As security professionals, we want our network to be as secure as possible. The exception is if we're hired to break into it, but even then our job is to help secure the network to prevent future break-ins. The problem is that in securing our networks, it's easy to forget about the user and the "business."We get excited about features like security posture assessment checks for the machine plugging into the network or connecting via the VPN. Being able to prevent unpatched laptops with outdated antivirus from connecting to our network is great, but we forget the machines connecting in might be from a contractor or business partner who doesn't have administrative privileges and cannot apply updates to his system.
If he can't connect, then they he work, and security just became the bad guy for inhibiting productivity.
In the blog "InfoSec Professionals: Come Down Off Your Pedestal
," the writer, Xavier, ran into a similar problem in which a co-worker had sent a message about the upgrade of its SSL VPN. When the upgrade was over, Xavier couldn't connect because his machine failed the "host checks." He was able to find a workaround to get in and get his machine up to pass, but how would users have dealt with the situation if they were on the road and suddenly couldn't get in?
"Myrcurial" used the term "friction-free security" in his comment, and it's so fitting. Security programs need to include procedures and solutions to secure the environment, but it also has to balance the user's productivity and functionality. A better solution for the scenario Xavier found himself in would have been for his co-worker to put the posture assessment in a "warning" mode. Users could be notified that their machines aren't up to corporate standards and they have two to four weeks to correct it before they lose access.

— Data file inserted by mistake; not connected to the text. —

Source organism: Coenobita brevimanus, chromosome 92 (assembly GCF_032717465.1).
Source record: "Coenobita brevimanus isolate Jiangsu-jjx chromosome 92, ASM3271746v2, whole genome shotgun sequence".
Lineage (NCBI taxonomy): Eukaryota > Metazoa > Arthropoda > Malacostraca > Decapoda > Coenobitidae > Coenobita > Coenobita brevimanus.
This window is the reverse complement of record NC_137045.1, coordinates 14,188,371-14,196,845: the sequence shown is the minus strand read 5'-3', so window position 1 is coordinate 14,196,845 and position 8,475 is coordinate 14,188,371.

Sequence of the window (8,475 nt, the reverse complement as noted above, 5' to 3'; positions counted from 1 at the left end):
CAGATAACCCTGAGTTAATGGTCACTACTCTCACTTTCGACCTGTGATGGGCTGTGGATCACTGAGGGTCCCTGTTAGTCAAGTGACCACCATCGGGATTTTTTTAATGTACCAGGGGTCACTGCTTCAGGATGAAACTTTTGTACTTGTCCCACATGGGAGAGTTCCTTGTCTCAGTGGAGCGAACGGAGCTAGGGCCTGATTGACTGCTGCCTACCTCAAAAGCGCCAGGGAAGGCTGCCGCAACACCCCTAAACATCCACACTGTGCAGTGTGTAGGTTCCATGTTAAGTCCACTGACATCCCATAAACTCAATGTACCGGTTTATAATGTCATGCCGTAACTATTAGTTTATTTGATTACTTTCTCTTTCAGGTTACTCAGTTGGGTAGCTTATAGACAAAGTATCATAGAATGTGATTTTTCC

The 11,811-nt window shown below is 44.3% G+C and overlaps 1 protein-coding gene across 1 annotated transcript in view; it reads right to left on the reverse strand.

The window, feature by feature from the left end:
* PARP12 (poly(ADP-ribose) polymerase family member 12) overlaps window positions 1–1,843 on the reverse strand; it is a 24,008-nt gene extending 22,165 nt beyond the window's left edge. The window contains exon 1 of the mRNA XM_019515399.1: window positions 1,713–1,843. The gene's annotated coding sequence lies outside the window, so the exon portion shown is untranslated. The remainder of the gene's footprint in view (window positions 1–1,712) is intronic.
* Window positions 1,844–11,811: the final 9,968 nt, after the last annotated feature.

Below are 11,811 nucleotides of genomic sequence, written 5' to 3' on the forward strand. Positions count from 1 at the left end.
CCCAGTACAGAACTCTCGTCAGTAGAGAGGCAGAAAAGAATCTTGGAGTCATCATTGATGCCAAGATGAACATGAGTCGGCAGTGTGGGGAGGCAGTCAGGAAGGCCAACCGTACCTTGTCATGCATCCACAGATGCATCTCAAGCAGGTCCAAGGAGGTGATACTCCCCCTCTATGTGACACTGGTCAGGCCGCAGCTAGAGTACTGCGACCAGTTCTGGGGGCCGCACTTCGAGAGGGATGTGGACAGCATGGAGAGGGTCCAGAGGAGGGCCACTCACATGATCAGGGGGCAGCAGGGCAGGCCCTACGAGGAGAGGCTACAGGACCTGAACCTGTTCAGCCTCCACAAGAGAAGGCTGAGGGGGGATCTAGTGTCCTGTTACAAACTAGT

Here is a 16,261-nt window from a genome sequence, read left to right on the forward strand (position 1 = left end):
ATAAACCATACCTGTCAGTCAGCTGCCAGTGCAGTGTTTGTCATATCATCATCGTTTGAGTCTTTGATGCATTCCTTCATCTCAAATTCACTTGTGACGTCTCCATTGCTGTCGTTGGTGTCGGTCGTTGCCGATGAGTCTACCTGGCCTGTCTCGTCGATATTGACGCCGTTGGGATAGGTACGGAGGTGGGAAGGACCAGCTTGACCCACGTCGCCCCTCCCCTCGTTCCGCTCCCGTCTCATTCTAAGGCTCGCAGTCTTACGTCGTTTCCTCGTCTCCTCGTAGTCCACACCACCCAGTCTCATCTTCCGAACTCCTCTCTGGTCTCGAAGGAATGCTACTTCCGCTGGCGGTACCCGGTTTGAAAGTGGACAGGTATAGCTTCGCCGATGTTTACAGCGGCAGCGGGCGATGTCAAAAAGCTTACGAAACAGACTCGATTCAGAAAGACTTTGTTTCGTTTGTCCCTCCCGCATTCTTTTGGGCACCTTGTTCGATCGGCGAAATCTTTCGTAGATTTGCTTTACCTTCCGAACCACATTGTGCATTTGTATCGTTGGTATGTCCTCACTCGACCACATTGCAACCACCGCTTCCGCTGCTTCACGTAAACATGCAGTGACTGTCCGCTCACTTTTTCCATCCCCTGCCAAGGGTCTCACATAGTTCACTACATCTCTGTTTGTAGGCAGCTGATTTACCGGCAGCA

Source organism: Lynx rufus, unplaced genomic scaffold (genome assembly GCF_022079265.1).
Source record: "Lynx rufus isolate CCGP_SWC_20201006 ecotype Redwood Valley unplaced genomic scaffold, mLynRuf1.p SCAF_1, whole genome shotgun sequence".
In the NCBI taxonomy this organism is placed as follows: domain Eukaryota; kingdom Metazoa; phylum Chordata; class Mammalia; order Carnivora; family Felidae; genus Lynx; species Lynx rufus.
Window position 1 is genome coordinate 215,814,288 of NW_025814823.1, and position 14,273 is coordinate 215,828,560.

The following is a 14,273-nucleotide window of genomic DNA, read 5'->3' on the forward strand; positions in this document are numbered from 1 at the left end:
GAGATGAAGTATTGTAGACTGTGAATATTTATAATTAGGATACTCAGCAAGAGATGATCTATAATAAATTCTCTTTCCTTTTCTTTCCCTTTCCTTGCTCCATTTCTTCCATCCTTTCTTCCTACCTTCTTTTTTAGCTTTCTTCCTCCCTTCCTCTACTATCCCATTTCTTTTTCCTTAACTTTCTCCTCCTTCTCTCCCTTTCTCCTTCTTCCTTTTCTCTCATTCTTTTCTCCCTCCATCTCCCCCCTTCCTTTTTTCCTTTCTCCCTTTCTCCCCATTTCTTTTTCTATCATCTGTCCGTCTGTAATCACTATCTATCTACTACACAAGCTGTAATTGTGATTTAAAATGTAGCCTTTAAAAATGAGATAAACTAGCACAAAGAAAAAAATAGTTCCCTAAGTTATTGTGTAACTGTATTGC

Remediation also needs to be easy. I'm working with a group who will be deploying network access control in the near future, with plans to enable posture assessments of endpoints first in warning mode, then blocking after a grace period. The key is making sure the failed endpoints end up in a quarantine area and have the means to update their antivirus or patch their machines as needed.
I've always used the term "transparent" when talking about how security should be for the user, but "friction-free" is one description I'll probably start using because I think it gives off a better sense of the compromises that must go into building effective security into an environment.
As a quick aside, version 3.4.1
of the Metasploit Framework was just released, so go grab it. It contains some good updates, including new exploits, auxiliary modules, and 11 new Meterpreter scripts. Congrats
to "Egypt" for becoming the new manager of the Metasploit Project.
John H. Sawyer is a senior security engineer on the IT Security Team at the University of Florida. The views and opinions expressed in this blog are his own and do not represent the views and opinions of the UF IT Security Team or the University of Florida. When John's not fighting flaming, malware-infested machines or performing autopsies on blitzed boxes, he can usually be found hanging with his family, bouncing a baby on one knee and balancing a laptop on the other. Special to Dark Reading.